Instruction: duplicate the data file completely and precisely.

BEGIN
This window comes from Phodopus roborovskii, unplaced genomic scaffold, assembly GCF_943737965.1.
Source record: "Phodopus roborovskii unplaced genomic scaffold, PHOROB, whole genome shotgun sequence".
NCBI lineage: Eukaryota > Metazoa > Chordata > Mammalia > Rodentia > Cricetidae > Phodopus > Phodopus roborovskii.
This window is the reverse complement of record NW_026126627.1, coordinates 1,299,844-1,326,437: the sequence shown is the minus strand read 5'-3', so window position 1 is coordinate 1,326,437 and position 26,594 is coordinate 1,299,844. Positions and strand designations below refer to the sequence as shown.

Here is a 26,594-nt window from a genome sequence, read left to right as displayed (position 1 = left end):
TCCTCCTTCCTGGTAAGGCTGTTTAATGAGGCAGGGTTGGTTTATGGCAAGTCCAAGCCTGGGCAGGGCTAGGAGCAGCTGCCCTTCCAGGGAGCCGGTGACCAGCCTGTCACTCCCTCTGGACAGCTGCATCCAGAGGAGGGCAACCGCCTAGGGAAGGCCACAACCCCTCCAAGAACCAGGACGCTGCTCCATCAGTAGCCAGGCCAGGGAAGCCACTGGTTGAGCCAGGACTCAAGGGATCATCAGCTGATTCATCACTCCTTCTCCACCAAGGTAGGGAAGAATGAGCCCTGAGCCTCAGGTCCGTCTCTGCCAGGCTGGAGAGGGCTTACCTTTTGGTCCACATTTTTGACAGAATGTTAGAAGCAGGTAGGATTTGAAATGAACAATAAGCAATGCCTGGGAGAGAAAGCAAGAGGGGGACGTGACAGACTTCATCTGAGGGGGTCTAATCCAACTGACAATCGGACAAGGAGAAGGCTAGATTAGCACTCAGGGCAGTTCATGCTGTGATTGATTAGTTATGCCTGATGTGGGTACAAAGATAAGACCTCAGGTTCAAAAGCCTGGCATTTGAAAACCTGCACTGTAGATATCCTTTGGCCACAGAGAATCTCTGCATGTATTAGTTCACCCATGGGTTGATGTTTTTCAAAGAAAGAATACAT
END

This window comes from Phodopus roborovskii, unplaced genomic scaffold, assembly GCF_943737965.1.
Source record: "Phodopus roborovskii unplaced genomic scaffold, PHOROB, whole genome shotgun sequence".
NCBI lineage: Eukaryota > Metazoa > Chordata > Mammalia > Rodentia > Cricetidae > Phodopus > Phodopus roborovskii.
This window is the reverse complement of record NW_026126627.1, coordinates 1,299,844-1,326,437: the sequence shown is the minus strand read 5'-3', so window position 1 is coordinate 1,326,437 and position 26,594 is coordinate 1,299,844. Positions and strand designations below refer to the sequence as shown.

Here is a 26,594-nt window from a genome sequence, read left to right as displayed (position 1 = left end):
TCCTCCTTCCTGGTAAGGCTGTTTAATGAGGCAGGGTTGGTTTATGGCAAGTCCAAGCCTGGGCAGGGCTAGGAGCAGCTGCCCTTCCAGGGAGCCGGTGACCAGCCTGTCACTCCCTCTGGACAGCTGCATCCAGAGGAGGGCAACCGCCTAGGGAAGGCCACAACCCCTCCAAGAACCAGGACGCTGCTCCATCAGTAGCCAGGCCAGGGAAGCCACTGGTTGAGCCAGGACTCAAGGGATCATCAGCTGATTCATCACTCCTTCTCCACCAAGGTAGGGAAGAATGAGCCCTGAGCCTCAGGTCCGTCTCTGCCAGGCTGGAGAGGGCTTACCTTTTGGTCCACATTTTTGACAGAATGTTAGAAGCAGGTAGGATTTGAAATGAACAATAAGCAATGCCTGGGAGAGAAAGCAAGAGGGGGACGTGACAGACTTCATCTGAGGGGGTCTAATCCAACTGACAATCGGACAAGGAGAAGGCTAGATTAGCACTCAGGGCAGTTCATGCTGTGATTGATTAGTTATGCCTGATGTGGGTACAAAGATAAGACCTCAGGTTCAAAAGCCTGGCATTTGAAAACCTGCACTGTAGATATCCTTTGGCCACAGAGAATCTCTGCATGTATTAGTTCACCCATGGGTTGATGTTTTTCAAAGAAAGAATACAT